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Baltic Report: February 10, 2004

10 February 2004, Volume 5, Number 4

This is the final issue of "RFE/RL's Baltic States Report." We appreciate our readers' interest in and support for the publication. For more information on RFE/RL's regional reports, please go to
The French parliament's lower chamber, the National Assembly, ratified the NATO accession protocols of seven Eastern and Central European countries, including the three Baltic states, on 30 January, BNS reported. Representatives of the Communist Party ignored the parliamentary debates and did not participate in the ballot. The upper chamber, the Senate, ratified the protocols on 5 February, AP and BNS reported the following day. France was the last of the NATO members to finish the ratification process. This clears the way for the candidates themselves to ratify the accession protocols. The seven candidates -- Bulgaria, Estonia, Latvia, Lithuania, Romania, Slovakia, and Slovenia -- may become full members by early April when the foreign ministers of the NATO members meet in Brussels. The original schedule had called for admission during the NATO summit scheduled for Istanbul on 26-28 June.

Delegations from the Latvian and Lithuanian parliamentary foreign-affairs committees, headed by Inese Vaidere and Gediminas Kirkilas, respectively, held talks with their Estonian counterparts in Tallinn on 19 January, BNS reported. The lawmakers primarily discussed the elections to the European Parliament, Baltic cooperation following the three states' accession to the EU in May, and relations with Russia. The Latvian and Lithuanian deputies asked Estonian European Commission candidate Siim Kallas (see "RFE/RL Newsline," 16 January 2004) how he foresees his work in the commission. They also met with Estonian parliament speaker Ene Ergma, Foreign Minister Kristiina Ojuland, and members of the parliament's National Defense Committee.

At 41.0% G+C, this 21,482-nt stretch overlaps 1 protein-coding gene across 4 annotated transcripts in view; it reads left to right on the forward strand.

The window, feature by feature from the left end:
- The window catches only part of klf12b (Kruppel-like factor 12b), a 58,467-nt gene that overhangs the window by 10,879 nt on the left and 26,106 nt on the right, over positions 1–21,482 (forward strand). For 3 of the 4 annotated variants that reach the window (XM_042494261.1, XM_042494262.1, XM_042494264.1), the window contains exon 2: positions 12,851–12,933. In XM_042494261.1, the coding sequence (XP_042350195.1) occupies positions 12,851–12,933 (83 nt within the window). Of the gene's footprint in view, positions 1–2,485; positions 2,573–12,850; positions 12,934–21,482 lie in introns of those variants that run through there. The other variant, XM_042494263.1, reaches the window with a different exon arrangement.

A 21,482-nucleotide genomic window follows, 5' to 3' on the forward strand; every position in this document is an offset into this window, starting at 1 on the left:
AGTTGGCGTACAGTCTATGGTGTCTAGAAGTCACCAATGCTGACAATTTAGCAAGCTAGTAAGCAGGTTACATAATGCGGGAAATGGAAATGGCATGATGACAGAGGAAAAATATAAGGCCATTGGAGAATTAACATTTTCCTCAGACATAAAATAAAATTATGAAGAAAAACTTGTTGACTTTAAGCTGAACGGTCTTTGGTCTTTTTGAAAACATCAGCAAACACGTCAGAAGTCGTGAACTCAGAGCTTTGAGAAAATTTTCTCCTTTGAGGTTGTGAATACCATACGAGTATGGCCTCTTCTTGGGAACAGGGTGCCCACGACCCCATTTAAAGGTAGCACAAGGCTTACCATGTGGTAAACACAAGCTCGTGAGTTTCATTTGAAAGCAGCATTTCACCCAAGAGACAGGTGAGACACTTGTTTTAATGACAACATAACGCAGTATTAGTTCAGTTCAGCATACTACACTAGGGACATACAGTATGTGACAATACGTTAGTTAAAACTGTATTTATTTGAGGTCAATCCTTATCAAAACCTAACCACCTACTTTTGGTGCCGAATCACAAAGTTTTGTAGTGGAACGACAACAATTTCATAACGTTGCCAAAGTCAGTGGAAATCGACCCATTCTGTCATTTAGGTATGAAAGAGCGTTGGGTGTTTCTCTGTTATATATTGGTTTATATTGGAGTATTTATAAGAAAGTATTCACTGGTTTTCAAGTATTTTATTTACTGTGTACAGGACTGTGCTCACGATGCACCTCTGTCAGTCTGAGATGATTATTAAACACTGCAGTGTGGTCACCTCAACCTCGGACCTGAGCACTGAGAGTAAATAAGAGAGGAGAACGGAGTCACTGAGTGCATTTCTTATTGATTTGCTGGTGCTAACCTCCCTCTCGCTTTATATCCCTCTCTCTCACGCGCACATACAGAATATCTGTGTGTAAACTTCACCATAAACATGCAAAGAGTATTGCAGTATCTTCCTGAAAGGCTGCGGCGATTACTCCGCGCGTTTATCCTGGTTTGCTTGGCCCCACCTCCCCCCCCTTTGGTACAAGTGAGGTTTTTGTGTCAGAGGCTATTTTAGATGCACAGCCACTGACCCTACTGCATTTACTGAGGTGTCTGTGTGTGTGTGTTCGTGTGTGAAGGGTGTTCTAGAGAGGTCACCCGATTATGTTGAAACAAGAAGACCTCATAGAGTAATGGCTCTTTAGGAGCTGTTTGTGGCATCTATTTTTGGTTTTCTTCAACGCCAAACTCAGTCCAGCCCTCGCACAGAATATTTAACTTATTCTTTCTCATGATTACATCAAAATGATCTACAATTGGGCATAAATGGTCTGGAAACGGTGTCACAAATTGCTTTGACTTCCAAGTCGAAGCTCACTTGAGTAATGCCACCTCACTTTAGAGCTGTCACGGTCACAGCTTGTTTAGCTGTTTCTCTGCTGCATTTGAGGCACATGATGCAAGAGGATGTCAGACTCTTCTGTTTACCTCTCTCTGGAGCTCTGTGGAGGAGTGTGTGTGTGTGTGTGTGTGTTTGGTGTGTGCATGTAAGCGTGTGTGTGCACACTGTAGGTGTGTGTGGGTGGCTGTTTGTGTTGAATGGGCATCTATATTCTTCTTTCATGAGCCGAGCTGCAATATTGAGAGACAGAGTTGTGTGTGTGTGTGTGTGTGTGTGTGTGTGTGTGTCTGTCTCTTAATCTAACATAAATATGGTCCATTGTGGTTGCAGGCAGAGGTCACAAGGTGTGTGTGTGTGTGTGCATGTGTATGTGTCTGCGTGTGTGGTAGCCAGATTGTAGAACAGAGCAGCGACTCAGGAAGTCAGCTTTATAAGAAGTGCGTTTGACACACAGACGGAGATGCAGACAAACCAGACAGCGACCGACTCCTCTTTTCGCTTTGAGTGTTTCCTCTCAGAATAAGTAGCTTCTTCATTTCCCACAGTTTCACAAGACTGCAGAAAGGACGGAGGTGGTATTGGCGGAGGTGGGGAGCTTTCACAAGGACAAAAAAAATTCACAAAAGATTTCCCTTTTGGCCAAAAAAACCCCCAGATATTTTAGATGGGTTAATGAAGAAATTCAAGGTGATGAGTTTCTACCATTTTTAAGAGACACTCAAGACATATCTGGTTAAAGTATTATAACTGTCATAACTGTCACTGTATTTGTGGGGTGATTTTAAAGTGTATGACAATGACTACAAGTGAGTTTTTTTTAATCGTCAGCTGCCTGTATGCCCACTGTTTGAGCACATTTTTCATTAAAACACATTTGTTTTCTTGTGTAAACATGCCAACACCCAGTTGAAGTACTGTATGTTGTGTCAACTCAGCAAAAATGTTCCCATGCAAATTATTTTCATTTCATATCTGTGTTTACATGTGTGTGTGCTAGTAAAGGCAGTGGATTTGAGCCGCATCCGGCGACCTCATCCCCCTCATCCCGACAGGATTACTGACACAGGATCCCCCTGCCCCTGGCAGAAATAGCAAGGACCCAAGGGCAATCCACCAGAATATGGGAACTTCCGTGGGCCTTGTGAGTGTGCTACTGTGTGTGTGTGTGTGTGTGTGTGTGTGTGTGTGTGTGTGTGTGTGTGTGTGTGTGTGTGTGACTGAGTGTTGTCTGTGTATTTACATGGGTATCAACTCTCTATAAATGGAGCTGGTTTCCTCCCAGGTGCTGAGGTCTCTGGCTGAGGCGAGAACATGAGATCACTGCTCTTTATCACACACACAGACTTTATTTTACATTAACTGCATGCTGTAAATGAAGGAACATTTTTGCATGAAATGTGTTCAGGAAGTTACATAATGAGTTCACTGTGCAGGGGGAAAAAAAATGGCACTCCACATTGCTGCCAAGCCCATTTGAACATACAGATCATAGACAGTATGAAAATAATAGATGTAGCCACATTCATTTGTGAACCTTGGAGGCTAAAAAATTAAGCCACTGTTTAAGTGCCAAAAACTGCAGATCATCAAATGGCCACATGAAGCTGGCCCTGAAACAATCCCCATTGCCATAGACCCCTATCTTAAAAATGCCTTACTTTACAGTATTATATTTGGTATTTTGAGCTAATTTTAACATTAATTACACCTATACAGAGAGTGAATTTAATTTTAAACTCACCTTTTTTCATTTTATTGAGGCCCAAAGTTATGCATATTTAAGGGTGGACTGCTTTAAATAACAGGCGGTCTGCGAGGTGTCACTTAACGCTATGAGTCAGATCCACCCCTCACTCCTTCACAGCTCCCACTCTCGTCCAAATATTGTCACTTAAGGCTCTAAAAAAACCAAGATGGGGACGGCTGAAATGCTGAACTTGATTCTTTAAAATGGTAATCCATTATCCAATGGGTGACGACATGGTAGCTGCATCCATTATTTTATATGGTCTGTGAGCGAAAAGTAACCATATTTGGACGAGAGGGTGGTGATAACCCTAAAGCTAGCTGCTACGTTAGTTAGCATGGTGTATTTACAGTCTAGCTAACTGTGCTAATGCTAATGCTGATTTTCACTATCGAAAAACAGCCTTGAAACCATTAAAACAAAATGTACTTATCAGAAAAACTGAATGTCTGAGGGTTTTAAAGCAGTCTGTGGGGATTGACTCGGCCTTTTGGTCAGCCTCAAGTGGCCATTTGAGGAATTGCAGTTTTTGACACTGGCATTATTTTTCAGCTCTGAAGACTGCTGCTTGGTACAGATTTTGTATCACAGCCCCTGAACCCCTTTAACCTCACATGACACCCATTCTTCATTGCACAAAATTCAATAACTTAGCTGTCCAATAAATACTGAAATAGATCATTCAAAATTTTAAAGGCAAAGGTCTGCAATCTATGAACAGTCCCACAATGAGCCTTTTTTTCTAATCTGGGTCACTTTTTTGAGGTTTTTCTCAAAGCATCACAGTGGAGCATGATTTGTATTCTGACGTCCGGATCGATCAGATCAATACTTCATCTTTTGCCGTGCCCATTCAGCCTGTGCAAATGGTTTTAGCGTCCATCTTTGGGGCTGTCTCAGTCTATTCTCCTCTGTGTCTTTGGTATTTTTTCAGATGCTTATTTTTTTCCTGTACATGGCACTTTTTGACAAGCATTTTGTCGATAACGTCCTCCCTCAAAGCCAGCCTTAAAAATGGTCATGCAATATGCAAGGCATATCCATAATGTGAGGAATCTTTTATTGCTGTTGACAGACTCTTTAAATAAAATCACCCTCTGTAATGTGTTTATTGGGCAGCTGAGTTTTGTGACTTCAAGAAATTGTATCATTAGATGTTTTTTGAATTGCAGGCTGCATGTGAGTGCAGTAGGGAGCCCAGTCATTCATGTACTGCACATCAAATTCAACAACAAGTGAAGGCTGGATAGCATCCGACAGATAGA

* The Foreign Committee of the European Parliament (EP) approved on 21 January the final draft of a resolution demanding that Russia immediately ratify border treaties with Latvia and Estonia, BNS reported the next day. The resolution, which should be adopted by the EP in Strasbourg in February, also urges the EP members to dismiss as unacceptable Russia's wish to set its own conditions for extending the EU-Russia partnership and cooperation agreement to new members of the EU. The Russians have proposed 14 conditions which the new EU members must meet before accession.